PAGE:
ERICA WONG/THE HOYA Rashema Melson (COL ’18) has settled in on the Hilltop.
ERICA WONG/THE HOYA
Rashema Melson (COL ’18) has settled in on the Hilltop.

The trip from D.C. General Homeless Shelter to Georgetown may only take about 20 minutes, but for Rashema Melson (COL ’18), that journey has been years in the making.

The freshman, who graduated as valedictorian of the District of Columbia’s Anacostia High School in June after being homeless for more than half a decade, now attends Georgetown on a full scholarship.

In a high school where over 80 percent of students ranked below proficient in reading and math, Melson’s story offered a glimpse into the ways hard work can pay off.

“Throughout my journey … I have learned that time doesn’t wait, pity or adjust for or to anyone, and life is not fair. Life is not fair,” Melson said during her valedictory address this spring. Her  enrollment at Georgetown was covered by media outlets across the country.

Melson’s roommate Whitney Wantong (COL ’18) said that she was not aware of Melson’s history when they first moved into their room in August, even though her mother had posted an article about it on Facebook this summer.

“I didn’t realize her story when I met her,” Wantong said. “It was until she told me about it after I noticed different reporters coming to talk to her or film her that she told me why this is all happening. I kind of put two and two together and realized this was the girl my mom had told me about.”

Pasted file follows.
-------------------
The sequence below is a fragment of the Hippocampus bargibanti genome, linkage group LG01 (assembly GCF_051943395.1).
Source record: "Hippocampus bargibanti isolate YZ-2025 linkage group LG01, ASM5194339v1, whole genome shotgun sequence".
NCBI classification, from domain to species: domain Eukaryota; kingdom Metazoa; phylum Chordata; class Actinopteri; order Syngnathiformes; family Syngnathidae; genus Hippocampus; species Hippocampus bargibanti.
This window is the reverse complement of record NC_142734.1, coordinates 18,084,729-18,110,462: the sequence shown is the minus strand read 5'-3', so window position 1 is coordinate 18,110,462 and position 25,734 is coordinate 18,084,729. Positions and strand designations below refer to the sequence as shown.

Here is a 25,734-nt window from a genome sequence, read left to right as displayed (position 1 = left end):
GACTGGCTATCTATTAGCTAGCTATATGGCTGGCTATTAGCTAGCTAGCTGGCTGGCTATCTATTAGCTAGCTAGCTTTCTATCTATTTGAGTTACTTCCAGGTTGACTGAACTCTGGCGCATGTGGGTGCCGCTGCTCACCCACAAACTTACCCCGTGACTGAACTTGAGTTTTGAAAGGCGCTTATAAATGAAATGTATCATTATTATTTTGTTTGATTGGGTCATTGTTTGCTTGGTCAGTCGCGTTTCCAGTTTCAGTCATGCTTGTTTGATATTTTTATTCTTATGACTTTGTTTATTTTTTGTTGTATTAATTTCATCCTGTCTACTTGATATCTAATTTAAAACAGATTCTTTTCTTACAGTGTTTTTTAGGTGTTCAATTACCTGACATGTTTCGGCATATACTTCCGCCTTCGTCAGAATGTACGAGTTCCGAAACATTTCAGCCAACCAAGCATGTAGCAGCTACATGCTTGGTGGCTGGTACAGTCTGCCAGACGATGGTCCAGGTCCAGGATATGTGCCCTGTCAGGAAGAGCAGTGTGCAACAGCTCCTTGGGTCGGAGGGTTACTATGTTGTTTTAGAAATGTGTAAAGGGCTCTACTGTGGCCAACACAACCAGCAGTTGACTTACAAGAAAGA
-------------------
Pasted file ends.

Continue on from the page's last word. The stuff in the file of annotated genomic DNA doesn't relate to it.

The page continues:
Melson, who ran track in high school, said that she is holding off on getting involved in extracurricular activities at Georgetown, instead choosing to focus on her academics as she gets adjusted to college life.

During high school, Melson lived at D.C. General Homeless Shelter. According to NPR, the shelter, which served as a hospital until 2001, now houses up to 300 adults and 500 children

Although Melson said she never felt unsafe at the shelter, The Washington Post published a report in July citing a number of recurring problems at D.C. General. The article stated that dangerous living conditions at the shelter have caused nearly 30 people over the past two years to be hospitalized or treated. The health concerns include parasites, insect bites, rashes, dirty showers and other problems related to the facility’s poor maintenance.

“You know, you have to look at what you’ve got and be thankful that there is a roof over your head,” Melson said. “I think that when you have your eye on a goal, there is no such thing as a distraction because you really want to get that goal. I don’t think anything really has the power to distract you from it.”

For Melson, that goal is becoming a forensic pathologist to help solve crimes.

“I wanted to work with the dead for some reason after my father’s death,” Melson said “I wanted to get into helping people like family members learn how their family members died or who [committed] the crime.”

Although Melson lives on Georgetown’s campus, her family continues to live at the homeless shelter eight miles away.

“It’s really hard,” Melson’s mother Vanessa Brown told CNN in an interview in late July. “But I just have to let [Rashema] know that no matter what, we still are going to survive.”

Melson’s family found out in the past few months that D.C. General is facing closure and the residents must find new locations to live. According to Melson, her family has yet to find another living situation.

“I haven’t been there [at the shelter] in a couple weeks. And the last time I was, the mayor was there, and he was saying he was going to help people. But I honestly don’t believe that,” Melson said.